Fellow Americans

Growing up in South Boston, I always wondered why everyone considered it the enclave of the Irish.  People would ask me what part of Ireland the Neas' came from, which caused me no end of confusion.  My Dad told me we were "Black-Irish" and my mother told me we were linked to Irish royalty.  My grandmother (Mom's mother) was an O'Riordan, which translates from Gaelic into The Kings Bard or Poet.  It took me years to weed through the legends and tall tales. 

Truth is I am an American mutt, just like many folks these days.  While I am still proud of my South Boston, Irish heritage, I am also proud of the German, Slovenian, Northern Irish, Welsh and other ethnic groups linked to my family. 

As a girl growing up, my mother always shared the cultures of our neighbors and friends with me so that I "understood who they were."  No one was ever "bad," simply different.  Different was never a problem.  It was OK to be different in Momma's eyes.  

We had an Italian landlady and Italian friends.  Some of my girlfriends' Italian grandmothers taught us to cook like they do in Italy.  We had a family from China who owned the laundry on L Street where Momma would take Daddy's shirts.  She always greeted them with a big smile and a bow.  The Armenian families in the neighborhood owned the dry cleaners and the corner stores.  I learned about the Jewish traditions from Max the druggist, who owned the pharmacy across the street from our house and about the Greek Orthodox holy days when Momma and I would walk past the Orthodox church just down the street.

The purpose of this jaunt down memory lane is to segue into sharing a new group that I have become aware of recently - www.myfellowamerican.us

My Fellow American is a project of Unity Productions Foundation (www.upf.tv), a media and education non-profit organization. The mission of Unity Productions Foundation (UPF) is to create peace through the media. The My Fellow American project is collecting stories about Americans who know, are friends with, or work with Muslim Americans.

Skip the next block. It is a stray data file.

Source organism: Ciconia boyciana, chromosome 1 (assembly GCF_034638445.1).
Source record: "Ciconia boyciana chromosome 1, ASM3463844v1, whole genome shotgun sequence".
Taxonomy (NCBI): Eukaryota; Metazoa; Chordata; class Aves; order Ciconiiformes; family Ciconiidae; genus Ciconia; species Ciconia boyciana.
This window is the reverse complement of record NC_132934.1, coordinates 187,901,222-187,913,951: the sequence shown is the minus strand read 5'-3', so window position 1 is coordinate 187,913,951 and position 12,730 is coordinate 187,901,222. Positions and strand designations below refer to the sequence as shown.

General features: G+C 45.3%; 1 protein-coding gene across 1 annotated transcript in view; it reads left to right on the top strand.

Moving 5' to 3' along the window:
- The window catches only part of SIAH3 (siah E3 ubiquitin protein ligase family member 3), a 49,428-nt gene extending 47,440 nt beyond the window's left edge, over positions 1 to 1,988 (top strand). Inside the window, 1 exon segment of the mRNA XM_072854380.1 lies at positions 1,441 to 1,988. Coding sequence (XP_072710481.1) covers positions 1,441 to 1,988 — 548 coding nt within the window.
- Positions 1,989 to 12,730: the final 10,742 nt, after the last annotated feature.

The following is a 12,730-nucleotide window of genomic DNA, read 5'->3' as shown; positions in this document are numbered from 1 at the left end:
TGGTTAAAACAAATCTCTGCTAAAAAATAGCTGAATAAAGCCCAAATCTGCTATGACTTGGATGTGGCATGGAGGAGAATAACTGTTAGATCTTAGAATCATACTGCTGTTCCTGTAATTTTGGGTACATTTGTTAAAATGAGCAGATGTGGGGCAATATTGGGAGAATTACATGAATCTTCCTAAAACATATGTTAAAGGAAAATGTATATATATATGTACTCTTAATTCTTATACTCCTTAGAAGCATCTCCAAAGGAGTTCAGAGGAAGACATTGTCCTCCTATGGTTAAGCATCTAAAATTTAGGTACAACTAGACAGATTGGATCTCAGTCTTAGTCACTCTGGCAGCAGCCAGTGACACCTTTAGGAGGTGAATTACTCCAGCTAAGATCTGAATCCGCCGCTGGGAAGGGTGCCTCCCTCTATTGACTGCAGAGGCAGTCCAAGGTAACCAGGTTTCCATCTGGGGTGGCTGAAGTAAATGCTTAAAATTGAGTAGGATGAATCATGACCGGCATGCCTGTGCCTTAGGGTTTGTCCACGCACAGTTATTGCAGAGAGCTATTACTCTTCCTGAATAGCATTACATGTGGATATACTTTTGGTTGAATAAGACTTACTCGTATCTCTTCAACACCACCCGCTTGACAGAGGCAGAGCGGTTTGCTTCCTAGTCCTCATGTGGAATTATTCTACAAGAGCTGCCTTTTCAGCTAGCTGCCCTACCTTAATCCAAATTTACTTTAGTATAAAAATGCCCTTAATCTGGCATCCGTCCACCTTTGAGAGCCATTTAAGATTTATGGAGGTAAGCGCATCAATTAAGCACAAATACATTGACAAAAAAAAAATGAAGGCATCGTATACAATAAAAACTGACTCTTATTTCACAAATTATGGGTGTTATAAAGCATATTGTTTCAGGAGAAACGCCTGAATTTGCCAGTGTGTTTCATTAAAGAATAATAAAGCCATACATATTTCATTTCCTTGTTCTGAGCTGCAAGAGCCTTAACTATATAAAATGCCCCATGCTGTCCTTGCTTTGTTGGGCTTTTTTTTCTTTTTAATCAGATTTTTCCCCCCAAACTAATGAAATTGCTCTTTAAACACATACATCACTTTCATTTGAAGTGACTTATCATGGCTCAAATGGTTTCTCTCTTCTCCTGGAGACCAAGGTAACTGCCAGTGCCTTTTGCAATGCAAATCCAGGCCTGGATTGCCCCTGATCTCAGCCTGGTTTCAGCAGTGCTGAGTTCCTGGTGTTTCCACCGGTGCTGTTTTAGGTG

There is a pledge on the site that states, "Muslims are our fellow Americans. They are part of the national fabric that holds our country together. They contribute to America in many ways, and deserve the same respect as any of us. I pledge to spread this message, and affirm our country’s principles of liberty and justice for all. "  

Momma would have liked this.  She believed we are all equal in God's eyes and that God loves all of us, even those who don't believe the exact way we do.  She was the first person I ever heard who said that humans limit the infinite power of God to love by making statement about who are God's children.  We all are, every last one of us.


As an ESL teacher, I have had the opportunity to teach and become friends with several people who practice the Muslim religion.  In fact, Roger and I were "adopted" by one of my students from Bahrain.  I am honored to call him, son.  Since his return to Bahrain, days before the troubles there, I have often prayed for him and his family.



America is a land of immigrants, a land of slaves, and a land of outcasts. Many who have come to call America home have fled persecution.  We forget this.  

It is easier to demonize others, which is a trait some Americans have perfected over the years.  As a child, I heard the ugly words said about African Americans, I witnessed the tirades by good Americans against the Russians, the Chinese, the Japanese, the Koreans, the Vietnamese and, yes, even the Germans, my people, who have been part of this country since the 1700's.  

Words have the power to cripple or to raise up.  The words, My fellow American, are Words from the Heart, when spoken with respect, tolerance and compassion.  

God bless us all as we learn to see ourselves in the eyes of others.  God bless us all.

Namasté!

Comments

Jen said…
I've always believed that it is because we are outcasts, immigrants and slaves that America is such a great nation. We have all been down at one time or another in our family history and so we know what it is to fight for what we believe to be the truth, even if others don't agree.

Being a country of mutts is what makes this such a great country.

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